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Old 04-30-05, 06:25 AM   #1
Labarum
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Nutritional Heresy of the very truth?

This should raise a few comments.

http://www.second-opinions.co.uk/athletic_diet.html
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Old 04-30-05, 08:22 AM   #2
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I can't believe the wack-job insanity that is out there on the internet.

If this atkins stuff is so effective for athletes (cyclists), then the atkins evangelists should set out to demonstrate it: Form a "low-carb" pro cycling team, get sponsored by Oscar Meyer or Jimmy Dean, and lets see what happens.
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Old 04-30-05, 08:36 AM   #3
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Quote:
Originally Posted by Labarum
This should raise a few comments.

http://www.second-opinions.co.uk/athletic_diet.html
That article is so poorly written it makes my head hurt, and they haven't the teeniest tiniest foggiest clue about carbo-loading aka supercompensation.

Check out the table in this article about glycogen stores with various nutritional approaches.
http://trinewbies.com/Article.asp?ArticleID=54
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Old 04-30-05, 09:17 AM   #4
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And these references, then?

http://atkins-uk.com/Archive/2002/6/17-496610.html

http://atkins-uk.com/Archive/2002/1/11-488629.html

The second of these simply quotes an independent academic study which suggests low to moderate energy expenditure of energy can be maintained without carb loading, but "the oxidative contribution of fat for exercise metabolism and in exercise performance have not been systematically studied during moderate- to high-intensity exercise in humans."

I don't know what the truth is - I have reliable friends on low carb forums telling me there is no problem sticking with an Atkins diet; and I have a passionate rebutal of that view by some on this forum.

Last edited by Labarum; 04-30-05 at 09:26 AM.
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Old 04-30-05, 10:20 AM   #5
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Labarum, the problem with all this who to believe is that the two sides are both very passionate about their view. Both can quote studies till hell freezes over.
Unless you have a race schedule to follow, the best thing to do if your curious about a low carb "WOE" (way of eating) is to actually try it for a short time.
I've been eating a low carb diet for almost 2 years now, and I have no trouble sticking to it. I'm eating beef sausages and eggs for breakfast right now, and they're real nummy :-)
Now a big problem I see in this forum is that many (all?) the people against low carb tend to think it means no carb. That isn't the case. For example, yesterday I had a green salad with my chicken for lunch, mid afternoon quiche had chives, mushrooms and broccoli, and dinner was roast chicken thighs, a huge mound of steamed broccoli and about 1/2 cup of wild rice. For dessert, a banana and whipped cream. Not real tough to stick to this diet.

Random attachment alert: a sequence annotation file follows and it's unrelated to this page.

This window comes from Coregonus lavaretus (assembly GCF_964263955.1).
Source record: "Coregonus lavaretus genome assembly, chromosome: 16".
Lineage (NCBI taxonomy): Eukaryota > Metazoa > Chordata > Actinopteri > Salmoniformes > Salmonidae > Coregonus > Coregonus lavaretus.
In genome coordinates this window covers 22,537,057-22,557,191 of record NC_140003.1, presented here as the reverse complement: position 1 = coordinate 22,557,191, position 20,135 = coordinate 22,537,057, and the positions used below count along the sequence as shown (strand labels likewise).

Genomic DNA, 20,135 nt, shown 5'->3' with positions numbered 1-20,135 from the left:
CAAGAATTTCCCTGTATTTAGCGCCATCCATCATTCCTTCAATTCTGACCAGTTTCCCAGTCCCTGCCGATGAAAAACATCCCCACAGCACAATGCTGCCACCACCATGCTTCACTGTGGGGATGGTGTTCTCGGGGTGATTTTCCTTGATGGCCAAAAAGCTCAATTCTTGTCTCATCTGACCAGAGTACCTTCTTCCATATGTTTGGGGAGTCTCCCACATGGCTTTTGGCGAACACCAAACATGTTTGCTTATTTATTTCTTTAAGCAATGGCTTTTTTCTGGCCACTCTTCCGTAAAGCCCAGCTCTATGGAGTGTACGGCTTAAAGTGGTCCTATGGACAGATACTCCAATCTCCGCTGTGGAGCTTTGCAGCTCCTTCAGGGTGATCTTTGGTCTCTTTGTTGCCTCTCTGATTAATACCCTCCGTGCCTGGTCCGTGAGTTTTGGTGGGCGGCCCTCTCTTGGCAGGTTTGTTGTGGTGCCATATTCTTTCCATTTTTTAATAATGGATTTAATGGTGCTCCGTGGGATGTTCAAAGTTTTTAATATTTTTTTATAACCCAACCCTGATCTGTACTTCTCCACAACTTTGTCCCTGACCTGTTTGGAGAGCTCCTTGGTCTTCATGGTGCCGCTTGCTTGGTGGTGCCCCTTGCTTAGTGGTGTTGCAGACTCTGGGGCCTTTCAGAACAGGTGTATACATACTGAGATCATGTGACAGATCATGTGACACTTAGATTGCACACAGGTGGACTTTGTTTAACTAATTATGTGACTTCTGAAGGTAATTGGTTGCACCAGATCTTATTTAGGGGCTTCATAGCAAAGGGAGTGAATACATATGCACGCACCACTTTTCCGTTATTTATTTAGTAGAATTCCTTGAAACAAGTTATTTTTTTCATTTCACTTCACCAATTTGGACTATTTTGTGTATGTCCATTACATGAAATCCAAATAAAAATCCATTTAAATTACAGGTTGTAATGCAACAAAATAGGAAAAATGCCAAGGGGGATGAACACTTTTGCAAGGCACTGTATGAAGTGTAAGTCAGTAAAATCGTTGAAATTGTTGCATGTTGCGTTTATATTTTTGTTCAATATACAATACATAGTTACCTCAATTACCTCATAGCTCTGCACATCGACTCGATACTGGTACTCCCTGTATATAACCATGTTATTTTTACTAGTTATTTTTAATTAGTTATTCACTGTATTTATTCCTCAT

Now, performance wise, I'm 41 yrs old, in the best shape of my life, able to lift more weights and run farther and faster than 20 years ago, and since recently getting in road cycling, I can ride for hours with no trouble. Now, for these extended journeys, or shorter hammerfests, I found a couple of things.
If I'm in ketosis (the process of using fats for energy), I have no trouble and can go all day. If I'm not in ketosis (because of a slip in eating/over carbing), my performance is fine, but at the end of my ride I can smell ammonia in my sweat. This indicates I was also scavenging proteins for energy, which with my weight lifting routine, is bad for me. In this case, I'll take a bottle of diluted gatorade or other sugar drink with me, and that consumed during the ride prevents the nitrogen (protein) burning.

Now a typical day for me is get up at 6am, run 5k,(stopping in the middle for some HIIT hill intervals 2x/week), eating no carb breakfast, commuting about a 30minute ride to work on my MTB bike, working all day with a lunch as described as above, commuting home 30 min, switch to my road bike at home and do whatever the day's training is ( either short intense or a long tempo ride), come home, have a dinner as above, play basketball with the kids outside, then 4 nights a week I spend an hour in the gym with weights. I get home, have a protein/dextrose shake, take the dog for a walk as a wind down for the day, and then get my 6.5 hours of sleep.

This has been typical of my days for at least 18 months, minus the recent addition of the road bike. So, while the bread eaters think I'm nuts, ( I used to be a bread eater that thought this stuff was nuts), this particular WOE works for me, my doctor is happy with my blood work, my family likes me better since I have more energy, thus am happier than before, my friends and co-workers have adopted similar lifestyles after seeing what I've accomplished, ( I was 5'9", 260 pounds, smoked a pack a day and couldn't walk 2 flights of stairs 2 years ago) and overall my life has never been better.

I don't have any studies to quote, I don't have a degree from medical school, heck I have nothing but myself as an example of what this type of thing can do for me, and yes, it could work for you if you gave it a chance.
Which comes back to the beginning,,,,instead of believing either side, give it a shot, if it works, awesome! If you're not 100% satisfied with the results, have a potato sandwich on rye and rethink your choice.
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Old 04-30-05, 10:27 AM   #6
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Originally Posted by H23